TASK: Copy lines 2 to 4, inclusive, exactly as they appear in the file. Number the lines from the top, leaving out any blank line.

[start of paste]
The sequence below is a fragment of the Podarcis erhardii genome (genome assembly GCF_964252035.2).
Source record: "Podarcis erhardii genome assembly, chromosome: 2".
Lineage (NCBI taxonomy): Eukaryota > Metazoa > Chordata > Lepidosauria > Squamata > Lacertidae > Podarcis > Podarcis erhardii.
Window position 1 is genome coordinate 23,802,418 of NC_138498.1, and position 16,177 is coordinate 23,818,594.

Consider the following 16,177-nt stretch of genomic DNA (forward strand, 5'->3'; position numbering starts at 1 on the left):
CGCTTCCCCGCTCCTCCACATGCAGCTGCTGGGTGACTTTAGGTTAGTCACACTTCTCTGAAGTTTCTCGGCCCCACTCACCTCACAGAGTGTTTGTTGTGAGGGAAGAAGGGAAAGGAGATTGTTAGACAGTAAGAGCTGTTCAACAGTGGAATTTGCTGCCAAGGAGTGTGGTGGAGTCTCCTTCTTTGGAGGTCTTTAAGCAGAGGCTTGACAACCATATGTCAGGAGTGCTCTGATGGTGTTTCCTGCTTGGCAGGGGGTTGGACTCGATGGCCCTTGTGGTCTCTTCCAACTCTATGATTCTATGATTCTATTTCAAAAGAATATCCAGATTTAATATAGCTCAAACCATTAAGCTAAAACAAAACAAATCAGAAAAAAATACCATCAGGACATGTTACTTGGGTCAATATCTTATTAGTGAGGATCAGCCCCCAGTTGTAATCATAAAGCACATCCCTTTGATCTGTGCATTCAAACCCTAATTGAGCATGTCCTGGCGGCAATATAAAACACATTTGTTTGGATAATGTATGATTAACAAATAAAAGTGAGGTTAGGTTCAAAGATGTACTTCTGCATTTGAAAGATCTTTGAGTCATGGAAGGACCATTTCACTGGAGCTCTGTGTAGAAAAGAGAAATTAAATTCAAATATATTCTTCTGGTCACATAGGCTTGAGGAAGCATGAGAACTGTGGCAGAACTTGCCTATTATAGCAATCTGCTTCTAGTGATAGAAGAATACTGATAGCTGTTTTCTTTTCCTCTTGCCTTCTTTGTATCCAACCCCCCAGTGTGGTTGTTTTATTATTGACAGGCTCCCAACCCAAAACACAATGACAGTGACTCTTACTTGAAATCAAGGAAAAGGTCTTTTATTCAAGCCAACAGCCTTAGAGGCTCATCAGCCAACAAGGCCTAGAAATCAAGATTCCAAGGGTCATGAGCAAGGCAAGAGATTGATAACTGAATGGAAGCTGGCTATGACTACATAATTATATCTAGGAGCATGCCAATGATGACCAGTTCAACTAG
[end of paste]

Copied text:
Source record: "Podarcis erhardii genome assembly, chromosome: 2".
Lineage (NCBI taxonomy): Eukaryota > Metazoa > Chordata > Lepidosauria > Squamata > Lacertidae > Podarcis > Podarcis erhardii.
Window position 1 is genome coordinate 23,802,418 of NC_138498.1, and position 16,177 is coordinate 23,818,594.